A sign urging protections for drinking water in Yosemite National Park. (Photo: Earl D. Walker, via Shutterstock)
OPINION: California has a drinking water crisis. More than 1 million people in California lack access to safe, clean, and affordable drinking water. 400 schools in our state have lead contamination in their drinking water. About 300 public water systems in our state are not in compliance with drinking water standards. This is a public health and environmental crisis.
An illustration of online data sharing. (Image: Lightspring, via Shutterstock)
OPINION: One year ago, the California Legislature passed the California Consumer Privacy Act (CCPA), and then-Gov. Jerry Brown signed it into law. Even at passage, the legislative leadership recognized its flaws – what some observers called an “unmitigated disaster in the making” – and committed to addressing its flaws in the year before it took effect in January of 2020.
A California forest fire seen at night. (Photo: vladseagull, via Shutterstock)
OPINION: Until 2019, if a California utility violated fire safety rules and thereby caused a catastrophic wildfire, the utility could not make its customers pay for its uninsured wildfire costs.In 2017, San Diego Gas & Electric (SDG&E) was found by two administrative law judges to have violated numerous fire safety rules when its operations caused San Diego’s catastrophic wildfires in 2007.
A photo illustration of the Affordable Care Act. (Image: Jon Schulte, via Shutterstock)
OPINION: Anyone binge watching “Stranger Things,” will be struck by the similarities with the real-world drama playing out before the federal appeals court in New Orleans. The question before the three-judge panel is whether the Affordable Care Act should be struck down in its entirety. In Stranger Things, the deadly threat comes from an upside-down parallel universe in which things aren’t what they seem, the rules of logic don’t apply, and nothing makes sense.
Employees in an open work space. (Photo: Monkey Business Images, via Shutterstock)
OPINION: I recently signed a letter with state Sen. Connie Leyva, chair of the Legislative Women’s Caucus, and six other prominent women in California calling on J.J.Jelincic Jr. to drop out of the race for the CalPERS board after his history of harassing women was revealed by the Sacramento Bee. It matters that three women at CalPERS felt so uncomfortable working with Jelincic that they filed harassment charges against him, and that their allegations were upheld by the California State Personnel Board.
The watchtower at a California state prison (Photo: Joseph Sohm, via Shutterstock)
OPINION: Fifteen years into a 41 years-to-life sentence, I arrived at San Quentin — the home of Death Row. I immediately noticed the difference between the treatment of condemned people and of general population people, like myself. Anytime condemned people left their cell they were shackled at the waist and feet. As they moved through the corridors and walkways, all general population people were told to face the wall.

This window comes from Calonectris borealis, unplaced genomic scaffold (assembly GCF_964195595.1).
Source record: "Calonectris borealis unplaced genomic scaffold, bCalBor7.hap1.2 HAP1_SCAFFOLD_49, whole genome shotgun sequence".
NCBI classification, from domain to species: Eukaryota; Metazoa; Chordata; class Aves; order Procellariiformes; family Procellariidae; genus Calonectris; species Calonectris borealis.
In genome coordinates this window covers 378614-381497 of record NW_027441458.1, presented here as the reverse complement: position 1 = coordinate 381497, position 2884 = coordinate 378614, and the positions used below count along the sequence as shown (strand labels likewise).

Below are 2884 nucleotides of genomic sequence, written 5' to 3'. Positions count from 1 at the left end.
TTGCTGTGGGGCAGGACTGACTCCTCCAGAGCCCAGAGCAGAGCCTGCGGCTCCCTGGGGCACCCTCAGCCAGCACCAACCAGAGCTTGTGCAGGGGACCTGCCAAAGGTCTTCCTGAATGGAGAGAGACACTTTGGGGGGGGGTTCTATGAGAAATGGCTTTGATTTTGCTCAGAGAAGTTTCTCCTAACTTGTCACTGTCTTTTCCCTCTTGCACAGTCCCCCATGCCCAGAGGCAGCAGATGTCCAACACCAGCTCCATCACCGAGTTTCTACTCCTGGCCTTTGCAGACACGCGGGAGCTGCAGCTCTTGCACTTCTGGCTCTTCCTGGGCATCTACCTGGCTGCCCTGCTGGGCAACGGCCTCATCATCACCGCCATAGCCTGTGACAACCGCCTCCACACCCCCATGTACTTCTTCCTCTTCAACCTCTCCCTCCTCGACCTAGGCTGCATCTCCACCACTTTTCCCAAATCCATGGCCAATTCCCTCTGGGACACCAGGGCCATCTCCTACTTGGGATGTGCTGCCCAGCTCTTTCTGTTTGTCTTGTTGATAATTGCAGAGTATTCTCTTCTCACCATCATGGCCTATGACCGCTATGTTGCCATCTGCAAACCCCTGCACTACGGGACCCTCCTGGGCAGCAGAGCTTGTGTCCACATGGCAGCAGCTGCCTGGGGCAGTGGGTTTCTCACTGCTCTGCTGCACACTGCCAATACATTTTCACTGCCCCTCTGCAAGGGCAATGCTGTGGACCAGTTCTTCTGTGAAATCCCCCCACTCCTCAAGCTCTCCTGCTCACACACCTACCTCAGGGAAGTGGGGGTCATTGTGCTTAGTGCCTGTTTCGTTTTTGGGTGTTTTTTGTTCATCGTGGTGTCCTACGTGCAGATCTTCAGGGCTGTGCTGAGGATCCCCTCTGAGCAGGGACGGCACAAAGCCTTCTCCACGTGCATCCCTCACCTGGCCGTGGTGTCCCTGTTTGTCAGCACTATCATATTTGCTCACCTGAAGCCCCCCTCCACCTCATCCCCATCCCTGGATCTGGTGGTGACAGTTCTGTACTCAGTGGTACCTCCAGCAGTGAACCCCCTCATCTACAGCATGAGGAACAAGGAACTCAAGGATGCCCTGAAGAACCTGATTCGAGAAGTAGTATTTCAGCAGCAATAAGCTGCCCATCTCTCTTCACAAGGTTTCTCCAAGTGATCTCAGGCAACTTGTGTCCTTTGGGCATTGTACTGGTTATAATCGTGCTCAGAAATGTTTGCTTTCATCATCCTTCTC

Plastic garbage on the beach, tossed there or brought in by the tide. (Photo: Larina Marina, via Shutterstock)
OPINION: You’ve probably heard the phrase, “You are what you eat” a thousand times. It’s a motto usually used to encourage skipping the fries or chips for the recommended servings of veggies and fruits. But lately this phrase has a taken on an alarming new meaning. We are eating plastic.
A resident watches smoke billowing from the Woolsey Fire, November, 2018, in Southern California. (Photo: BrittanyNY, via Shutterstock)
OPINION: California is facing a wildfire crisis of epic proportions, and with the 2019 fire season already upon us, the immediate threat of yet another highly destructive and costly wildfire looms over communities all across the state. Everyone agrees that something must be done to address this crisis, and yet legislators still have not taken definitive action.
A solitary child sits ona park bench. (Photo: Alex Tor, via Shutterstock)
OPINION: There are more than 55,000 children in foster care in California and about 34 percent of them will be placed with relatives according to AdoptUSKids — that is, if social workers can find their family. When a child is removed from the home and placed in out-of-home care, relatives are the preferred resource because this type of placement maintains the child’s connections with their family.
A man delivers pizza to a customer. (Photo: Nikolay Sirota, via Shutterstock)
OPINION: I started DoorDash for people like my mom, who worked in a Chinese restaurant after immigrating to the United States. Working alongside her instilled in me a passion to help hard-working families and small businesses struggling to get ahead. Today, hundreds of thousands of Californians deliver with DoorDash to earn extra income while retaining the freedom to dictate when, where, and how much they work.